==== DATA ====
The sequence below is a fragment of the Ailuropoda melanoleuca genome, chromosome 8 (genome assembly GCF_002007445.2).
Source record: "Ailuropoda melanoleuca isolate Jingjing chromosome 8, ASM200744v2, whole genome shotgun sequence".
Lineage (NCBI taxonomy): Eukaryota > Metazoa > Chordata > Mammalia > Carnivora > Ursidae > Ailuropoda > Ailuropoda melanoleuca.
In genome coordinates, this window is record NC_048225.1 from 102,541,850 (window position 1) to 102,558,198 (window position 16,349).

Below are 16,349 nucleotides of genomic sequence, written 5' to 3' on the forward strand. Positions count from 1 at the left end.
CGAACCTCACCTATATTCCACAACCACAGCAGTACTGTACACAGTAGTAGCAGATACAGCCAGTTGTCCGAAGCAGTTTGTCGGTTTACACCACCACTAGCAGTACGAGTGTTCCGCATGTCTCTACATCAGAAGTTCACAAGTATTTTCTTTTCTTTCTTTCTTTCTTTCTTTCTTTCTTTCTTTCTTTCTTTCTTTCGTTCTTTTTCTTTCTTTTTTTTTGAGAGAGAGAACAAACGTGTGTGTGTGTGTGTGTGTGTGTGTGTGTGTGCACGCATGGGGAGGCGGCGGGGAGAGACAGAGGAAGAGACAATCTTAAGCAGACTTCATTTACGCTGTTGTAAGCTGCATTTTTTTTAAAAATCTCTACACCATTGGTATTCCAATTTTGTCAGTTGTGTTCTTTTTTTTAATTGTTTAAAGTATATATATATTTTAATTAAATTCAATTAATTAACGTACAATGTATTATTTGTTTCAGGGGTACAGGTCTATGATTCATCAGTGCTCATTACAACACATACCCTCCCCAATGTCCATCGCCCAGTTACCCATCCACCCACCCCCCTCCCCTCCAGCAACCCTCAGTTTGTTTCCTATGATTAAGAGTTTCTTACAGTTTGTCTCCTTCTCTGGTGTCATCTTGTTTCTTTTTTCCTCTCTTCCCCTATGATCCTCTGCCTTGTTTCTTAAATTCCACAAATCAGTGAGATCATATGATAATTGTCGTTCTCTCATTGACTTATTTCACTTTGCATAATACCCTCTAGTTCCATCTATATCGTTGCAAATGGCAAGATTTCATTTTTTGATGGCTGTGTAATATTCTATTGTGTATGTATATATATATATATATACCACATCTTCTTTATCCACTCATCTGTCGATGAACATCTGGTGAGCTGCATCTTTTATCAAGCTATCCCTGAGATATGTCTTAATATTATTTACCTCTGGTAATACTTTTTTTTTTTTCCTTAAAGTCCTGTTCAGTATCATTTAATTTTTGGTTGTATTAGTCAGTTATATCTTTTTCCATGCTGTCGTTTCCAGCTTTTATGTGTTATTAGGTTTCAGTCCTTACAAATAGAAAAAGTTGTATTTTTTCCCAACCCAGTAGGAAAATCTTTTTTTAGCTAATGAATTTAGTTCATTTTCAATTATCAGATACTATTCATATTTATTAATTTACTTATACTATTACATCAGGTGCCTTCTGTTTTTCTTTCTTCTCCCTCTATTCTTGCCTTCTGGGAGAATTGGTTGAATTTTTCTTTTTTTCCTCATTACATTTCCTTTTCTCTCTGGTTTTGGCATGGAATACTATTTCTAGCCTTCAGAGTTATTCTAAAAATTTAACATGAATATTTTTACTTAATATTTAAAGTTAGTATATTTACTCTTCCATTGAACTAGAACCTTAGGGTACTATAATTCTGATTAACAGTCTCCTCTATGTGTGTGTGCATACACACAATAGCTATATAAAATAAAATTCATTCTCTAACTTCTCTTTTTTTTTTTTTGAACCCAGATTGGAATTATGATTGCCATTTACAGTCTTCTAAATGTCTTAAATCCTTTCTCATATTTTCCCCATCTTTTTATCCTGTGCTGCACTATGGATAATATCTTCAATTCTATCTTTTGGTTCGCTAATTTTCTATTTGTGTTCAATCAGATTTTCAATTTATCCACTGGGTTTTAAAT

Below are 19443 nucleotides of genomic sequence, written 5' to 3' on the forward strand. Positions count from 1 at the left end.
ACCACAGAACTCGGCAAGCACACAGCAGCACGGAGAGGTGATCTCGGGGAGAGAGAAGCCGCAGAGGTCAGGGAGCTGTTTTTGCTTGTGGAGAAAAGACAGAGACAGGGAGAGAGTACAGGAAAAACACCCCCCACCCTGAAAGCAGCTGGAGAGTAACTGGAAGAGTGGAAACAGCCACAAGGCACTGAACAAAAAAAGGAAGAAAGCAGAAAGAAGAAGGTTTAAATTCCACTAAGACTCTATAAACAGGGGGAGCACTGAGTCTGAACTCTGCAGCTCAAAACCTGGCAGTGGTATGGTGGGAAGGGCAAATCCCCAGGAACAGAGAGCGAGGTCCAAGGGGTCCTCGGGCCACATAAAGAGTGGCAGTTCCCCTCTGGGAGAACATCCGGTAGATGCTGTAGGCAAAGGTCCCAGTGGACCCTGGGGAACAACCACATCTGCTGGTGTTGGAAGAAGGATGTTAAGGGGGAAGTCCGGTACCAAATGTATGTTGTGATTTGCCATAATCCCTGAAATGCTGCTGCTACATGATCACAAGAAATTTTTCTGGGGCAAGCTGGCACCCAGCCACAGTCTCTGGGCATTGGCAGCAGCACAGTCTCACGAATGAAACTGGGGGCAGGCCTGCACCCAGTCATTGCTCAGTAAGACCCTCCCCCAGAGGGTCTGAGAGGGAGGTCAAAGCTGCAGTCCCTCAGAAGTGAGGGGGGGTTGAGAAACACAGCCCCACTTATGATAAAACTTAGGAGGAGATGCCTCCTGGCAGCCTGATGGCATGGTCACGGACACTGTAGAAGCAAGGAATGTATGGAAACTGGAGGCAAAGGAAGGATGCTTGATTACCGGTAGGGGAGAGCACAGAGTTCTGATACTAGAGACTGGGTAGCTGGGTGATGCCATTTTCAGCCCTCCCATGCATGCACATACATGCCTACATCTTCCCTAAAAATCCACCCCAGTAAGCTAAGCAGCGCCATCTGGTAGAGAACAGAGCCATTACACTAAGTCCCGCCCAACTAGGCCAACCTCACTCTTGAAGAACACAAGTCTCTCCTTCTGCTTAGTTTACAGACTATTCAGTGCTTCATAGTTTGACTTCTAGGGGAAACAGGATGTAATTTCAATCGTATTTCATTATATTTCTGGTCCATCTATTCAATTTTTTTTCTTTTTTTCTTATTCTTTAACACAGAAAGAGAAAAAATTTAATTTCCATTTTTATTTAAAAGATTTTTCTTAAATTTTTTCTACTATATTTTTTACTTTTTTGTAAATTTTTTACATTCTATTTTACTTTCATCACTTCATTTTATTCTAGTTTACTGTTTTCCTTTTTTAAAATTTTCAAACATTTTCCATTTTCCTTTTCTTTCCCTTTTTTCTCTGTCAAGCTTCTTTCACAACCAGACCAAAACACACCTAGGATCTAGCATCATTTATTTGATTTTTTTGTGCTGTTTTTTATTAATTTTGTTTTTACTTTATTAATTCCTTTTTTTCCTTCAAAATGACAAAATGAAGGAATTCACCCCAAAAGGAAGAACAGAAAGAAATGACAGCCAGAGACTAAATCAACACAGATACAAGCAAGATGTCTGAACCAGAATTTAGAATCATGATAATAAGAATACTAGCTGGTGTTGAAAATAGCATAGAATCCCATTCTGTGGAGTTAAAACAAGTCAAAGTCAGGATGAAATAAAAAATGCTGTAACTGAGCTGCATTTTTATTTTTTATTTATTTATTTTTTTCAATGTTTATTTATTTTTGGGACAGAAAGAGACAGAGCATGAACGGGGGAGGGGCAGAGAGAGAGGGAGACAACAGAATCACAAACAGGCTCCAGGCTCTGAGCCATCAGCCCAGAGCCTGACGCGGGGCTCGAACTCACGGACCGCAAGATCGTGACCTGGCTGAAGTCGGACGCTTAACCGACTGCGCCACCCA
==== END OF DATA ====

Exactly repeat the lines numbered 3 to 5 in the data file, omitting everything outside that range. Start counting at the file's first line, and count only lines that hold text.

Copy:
Lineage (NCBI taxonomy): Eukaryota > Metazoa > Chordata > Mammalia > Carnivora > Ursidae > Ailuropoda > Ailuropoda melanoleuca.
In genome coordinates, this window is record NC_048225.1 from 102,541,850 (window position 1) to 102,558,198 (window position 16,349).

Below are 16,349 nucleotides of genomic sequence, written 5' to 3' on the forward strand. Positions count from 1 at the left end.